PRISTINA (Reuters) - Kosovo warned on Friday of possible attacks against senior politicians and Kosovan institutions during the Easter holiday, a day after the U.S. Embassy in Pristina alerted its citizens to the risk of violence.
There were increased police patrols on the capital’s streets and two officers told Reuters their shifts had been extended to 12 hours from the usual eight for the next few days.
The government gave no details about who was plotting the potential attacks.
“Groups have planned to commit (violent) acts against some institutional and political leaders of Kosovo,” the government said in a statement.
Kosovo is grappling with the threat posed by Kosovars loyal to Islamic state. A total of 300 Kosovars went to Syria to fight alongside Islamic State and local and international intelligence agencies are concerned about those returning home from combat zones.
In November, police in Kosovo arrested 19 people on suspicion of having links with Islamic State and planning attacks.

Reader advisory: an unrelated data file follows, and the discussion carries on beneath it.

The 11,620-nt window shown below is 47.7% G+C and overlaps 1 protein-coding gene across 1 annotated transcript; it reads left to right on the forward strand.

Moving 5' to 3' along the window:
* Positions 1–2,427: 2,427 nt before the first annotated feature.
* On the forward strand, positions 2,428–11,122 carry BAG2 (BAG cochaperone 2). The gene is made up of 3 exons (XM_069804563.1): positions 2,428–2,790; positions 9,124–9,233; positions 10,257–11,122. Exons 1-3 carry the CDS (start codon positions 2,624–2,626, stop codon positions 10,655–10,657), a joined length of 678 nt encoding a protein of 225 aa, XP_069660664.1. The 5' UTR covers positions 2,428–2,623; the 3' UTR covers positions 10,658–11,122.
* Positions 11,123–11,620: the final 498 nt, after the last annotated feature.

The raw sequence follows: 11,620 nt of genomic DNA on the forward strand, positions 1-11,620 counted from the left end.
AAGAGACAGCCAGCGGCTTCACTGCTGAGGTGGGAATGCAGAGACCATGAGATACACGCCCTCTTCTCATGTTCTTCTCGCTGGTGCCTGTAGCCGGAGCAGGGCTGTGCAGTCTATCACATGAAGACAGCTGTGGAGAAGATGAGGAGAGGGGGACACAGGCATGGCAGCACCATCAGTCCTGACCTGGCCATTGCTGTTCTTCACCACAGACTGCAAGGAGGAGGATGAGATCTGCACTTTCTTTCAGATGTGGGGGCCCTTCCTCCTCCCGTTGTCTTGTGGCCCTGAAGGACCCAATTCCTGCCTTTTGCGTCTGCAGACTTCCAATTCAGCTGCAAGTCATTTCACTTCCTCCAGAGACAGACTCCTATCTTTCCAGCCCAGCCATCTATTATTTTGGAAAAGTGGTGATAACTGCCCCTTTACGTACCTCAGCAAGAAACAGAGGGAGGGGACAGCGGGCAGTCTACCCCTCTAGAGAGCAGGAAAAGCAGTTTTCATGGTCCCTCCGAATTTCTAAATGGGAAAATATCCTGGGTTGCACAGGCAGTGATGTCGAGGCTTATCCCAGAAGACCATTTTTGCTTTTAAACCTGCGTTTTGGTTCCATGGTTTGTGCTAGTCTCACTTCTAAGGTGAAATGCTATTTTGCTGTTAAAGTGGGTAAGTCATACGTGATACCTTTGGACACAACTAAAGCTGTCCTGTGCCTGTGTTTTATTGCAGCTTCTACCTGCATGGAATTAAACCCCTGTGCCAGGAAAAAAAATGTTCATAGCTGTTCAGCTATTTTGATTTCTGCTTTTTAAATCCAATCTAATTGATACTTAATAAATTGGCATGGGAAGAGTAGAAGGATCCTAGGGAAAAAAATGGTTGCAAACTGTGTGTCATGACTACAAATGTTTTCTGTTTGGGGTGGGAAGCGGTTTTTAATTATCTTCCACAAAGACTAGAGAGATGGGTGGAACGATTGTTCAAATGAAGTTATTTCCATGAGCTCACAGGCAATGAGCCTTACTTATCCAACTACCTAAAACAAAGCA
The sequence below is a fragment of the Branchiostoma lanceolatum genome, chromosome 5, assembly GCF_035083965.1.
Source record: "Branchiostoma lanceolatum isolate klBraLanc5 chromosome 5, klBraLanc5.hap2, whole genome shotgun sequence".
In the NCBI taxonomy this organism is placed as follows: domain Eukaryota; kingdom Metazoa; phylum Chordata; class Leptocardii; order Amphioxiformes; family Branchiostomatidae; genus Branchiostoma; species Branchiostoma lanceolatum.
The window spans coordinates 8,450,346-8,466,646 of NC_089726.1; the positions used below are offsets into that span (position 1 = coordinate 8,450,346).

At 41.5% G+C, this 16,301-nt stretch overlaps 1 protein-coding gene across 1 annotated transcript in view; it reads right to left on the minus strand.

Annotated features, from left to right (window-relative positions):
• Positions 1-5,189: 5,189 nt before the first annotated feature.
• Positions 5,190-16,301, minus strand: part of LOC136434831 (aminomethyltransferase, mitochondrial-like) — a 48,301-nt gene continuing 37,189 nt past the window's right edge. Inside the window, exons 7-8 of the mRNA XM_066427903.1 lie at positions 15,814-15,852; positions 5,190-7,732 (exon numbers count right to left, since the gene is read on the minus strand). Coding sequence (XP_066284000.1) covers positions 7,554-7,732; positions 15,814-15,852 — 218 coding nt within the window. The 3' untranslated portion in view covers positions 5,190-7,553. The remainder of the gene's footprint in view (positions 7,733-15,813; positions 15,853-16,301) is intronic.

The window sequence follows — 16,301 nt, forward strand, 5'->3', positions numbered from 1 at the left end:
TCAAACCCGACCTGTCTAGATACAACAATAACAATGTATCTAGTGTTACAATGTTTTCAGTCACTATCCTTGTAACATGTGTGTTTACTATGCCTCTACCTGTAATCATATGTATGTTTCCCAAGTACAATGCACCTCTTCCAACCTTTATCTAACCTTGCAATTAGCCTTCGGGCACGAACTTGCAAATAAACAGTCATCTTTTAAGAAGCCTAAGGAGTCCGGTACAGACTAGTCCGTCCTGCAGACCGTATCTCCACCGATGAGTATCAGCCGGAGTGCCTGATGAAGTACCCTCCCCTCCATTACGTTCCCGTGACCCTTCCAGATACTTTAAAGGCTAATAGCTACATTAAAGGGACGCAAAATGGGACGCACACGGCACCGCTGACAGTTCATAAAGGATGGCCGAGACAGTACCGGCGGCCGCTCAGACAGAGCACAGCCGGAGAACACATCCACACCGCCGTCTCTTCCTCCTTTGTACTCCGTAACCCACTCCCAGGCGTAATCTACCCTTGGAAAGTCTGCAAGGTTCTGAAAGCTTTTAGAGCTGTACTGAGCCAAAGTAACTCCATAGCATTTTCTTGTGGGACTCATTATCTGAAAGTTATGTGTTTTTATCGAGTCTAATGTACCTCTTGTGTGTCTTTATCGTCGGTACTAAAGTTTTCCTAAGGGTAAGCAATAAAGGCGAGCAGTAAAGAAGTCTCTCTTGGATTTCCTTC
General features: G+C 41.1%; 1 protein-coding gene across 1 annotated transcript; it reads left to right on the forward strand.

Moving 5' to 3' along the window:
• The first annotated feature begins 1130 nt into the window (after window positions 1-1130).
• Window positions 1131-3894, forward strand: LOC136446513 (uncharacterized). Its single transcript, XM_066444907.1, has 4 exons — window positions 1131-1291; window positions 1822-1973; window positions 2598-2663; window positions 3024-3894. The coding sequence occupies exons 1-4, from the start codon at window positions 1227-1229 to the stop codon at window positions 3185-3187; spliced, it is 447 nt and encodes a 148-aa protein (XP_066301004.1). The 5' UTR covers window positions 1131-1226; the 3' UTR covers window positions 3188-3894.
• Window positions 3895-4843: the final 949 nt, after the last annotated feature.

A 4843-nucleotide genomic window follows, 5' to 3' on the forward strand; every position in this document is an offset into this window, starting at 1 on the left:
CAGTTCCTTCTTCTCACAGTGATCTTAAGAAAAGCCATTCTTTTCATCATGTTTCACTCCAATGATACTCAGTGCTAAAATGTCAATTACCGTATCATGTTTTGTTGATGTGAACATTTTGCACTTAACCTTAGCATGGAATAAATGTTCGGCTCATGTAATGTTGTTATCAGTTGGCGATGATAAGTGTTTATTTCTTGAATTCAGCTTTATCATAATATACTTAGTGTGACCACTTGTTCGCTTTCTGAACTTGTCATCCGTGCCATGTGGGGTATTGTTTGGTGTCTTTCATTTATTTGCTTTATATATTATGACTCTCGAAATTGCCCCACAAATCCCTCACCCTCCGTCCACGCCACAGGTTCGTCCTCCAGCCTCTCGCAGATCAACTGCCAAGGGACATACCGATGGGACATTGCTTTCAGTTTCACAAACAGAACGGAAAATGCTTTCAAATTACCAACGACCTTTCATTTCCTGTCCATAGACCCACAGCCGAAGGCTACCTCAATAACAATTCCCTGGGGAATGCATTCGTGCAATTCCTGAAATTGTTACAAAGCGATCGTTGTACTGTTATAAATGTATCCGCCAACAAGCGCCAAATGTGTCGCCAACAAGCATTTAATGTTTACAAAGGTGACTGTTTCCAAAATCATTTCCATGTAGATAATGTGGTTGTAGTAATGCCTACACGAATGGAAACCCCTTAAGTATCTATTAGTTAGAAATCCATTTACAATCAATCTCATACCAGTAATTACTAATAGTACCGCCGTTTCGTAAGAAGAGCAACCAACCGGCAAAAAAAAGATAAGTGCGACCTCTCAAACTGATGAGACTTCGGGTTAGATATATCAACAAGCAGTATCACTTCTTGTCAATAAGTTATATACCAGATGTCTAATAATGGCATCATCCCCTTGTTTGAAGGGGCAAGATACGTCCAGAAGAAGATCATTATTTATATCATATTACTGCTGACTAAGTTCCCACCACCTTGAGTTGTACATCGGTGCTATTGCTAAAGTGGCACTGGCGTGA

Those behind the attack threats “may be linked with people already incriminated in the conflicts outside Kosovo and also with some particular countries aiming to destabilise Kosovo,” the government statement said.
In its notice, the U.S. Embassy said that “terrorists in the region have previously sought to attack soft targets” such as churches, shopping malls and sports arenas.
Kosovo declared independence from Serbia in 2008 with the backing of the West and relations between the two remain strained. In 2015, Pristina adopted a law introducing jail terms of up to 15 years for anyone convicted of fighting in wars abroad.
Reporting by Fatos Bytyci; editing by Richard Lough